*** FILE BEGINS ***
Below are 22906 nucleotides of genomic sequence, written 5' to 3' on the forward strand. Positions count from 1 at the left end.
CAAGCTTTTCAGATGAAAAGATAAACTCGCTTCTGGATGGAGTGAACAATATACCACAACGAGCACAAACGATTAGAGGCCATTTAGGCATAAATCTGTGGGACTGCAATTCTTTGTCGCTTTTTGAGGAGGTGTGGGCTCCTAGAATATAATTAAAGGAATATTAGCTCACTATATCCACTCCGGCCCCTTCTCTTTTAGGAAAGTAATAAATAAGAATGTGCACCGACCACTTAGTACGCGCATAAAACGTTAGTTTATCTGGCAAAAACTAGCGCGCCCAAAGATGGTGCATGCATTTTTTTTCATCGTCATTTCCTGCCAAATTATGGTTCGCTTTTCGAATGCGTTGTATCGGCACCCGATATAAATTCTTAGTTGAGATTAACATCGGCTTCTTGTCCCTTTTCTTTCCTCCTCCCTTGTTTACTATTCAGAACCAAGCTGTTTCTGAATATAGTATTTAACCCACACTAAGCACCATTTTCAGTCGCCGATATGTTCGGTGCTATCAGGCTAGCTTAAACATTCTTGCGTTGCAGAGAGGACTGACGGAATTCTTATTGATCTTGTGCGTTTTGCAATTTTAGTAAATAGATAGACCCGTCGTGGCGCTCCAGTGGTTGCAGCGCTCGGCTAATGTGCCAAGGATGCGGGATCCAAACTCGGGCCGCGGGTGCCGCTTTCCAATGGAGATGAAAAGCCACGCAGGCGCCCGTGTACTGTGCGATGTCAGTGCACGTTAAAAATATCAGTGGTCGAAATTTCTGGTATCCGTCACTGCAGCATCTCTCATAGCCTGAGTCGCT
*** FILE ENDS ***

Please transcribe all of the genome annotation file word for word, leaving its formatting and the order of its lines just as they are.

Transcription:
Below are 22906 nucleotides of genomic sequence, written 5' to 3' on the forward strand. Positions count from 1 at the left end.
CAAGCTTTTCAGATGAAAAGATAAACTCGCTTCTGGATGGAGTGAACAATATACCACAACGAGCACAAACGATTAGAGGCCATTTAGGCATAAATCTGTGGGACTGCAATTCTTTGTCGCTTTTTGAGGAGGTGTGGGCTCCTAGAATATAATTAAAGGAATATTAGCTCACTATATCCACTCCGGCCCCTTCTCTTTTAGGAAAGTAATAAATAAGAATGTGCACCGACCACTTAGTACGCGCATAAAACGTTAGTTTATCTGGCAAAAACTAGCGCGCCCAAAGATGGTGCATGCATTTTTTTTCATCGTCATTTCCTGCCAAATTATGGTTCGCTTTTCGAATGCGTTGTATCGGCACCCGATATAAATTCTTAGTTGAGATTAACATCGGCTTCTTGTCCCTTTTCTTTCCTCCTCCCTTGTTTACTATTCAGAACCAAGCTGTTTCTGAATATAGTATTTAACCCACACTAAGCACCATTTTCAGTCGCCGATATGTTCGGTGCTATCAGGCTAGCTTAAACATTCTTGCGTTGCAGAGAGGACTGACGGAATTCTTATTGATCTTGTGCGTTTTGCAATTTTAGTAAATAGATAGACCCGTCGTGGCGCTCCAGTGGTTGCAGCGCTCGGCTAATGTGCCAAGGATGCGGGATCCAAACTCGGGCCGCGGGTGCCGCTTTCCAATGGAGATGAAAAGCCACGCAGGCGCCCGTGTACTGTGCGATGTCAGTGCACGTTAAAAATATCAGTGGTCGAAATTTCTGGTATCCGTCACTGCAGCATCTCTCATAGCCTGAGTCGCT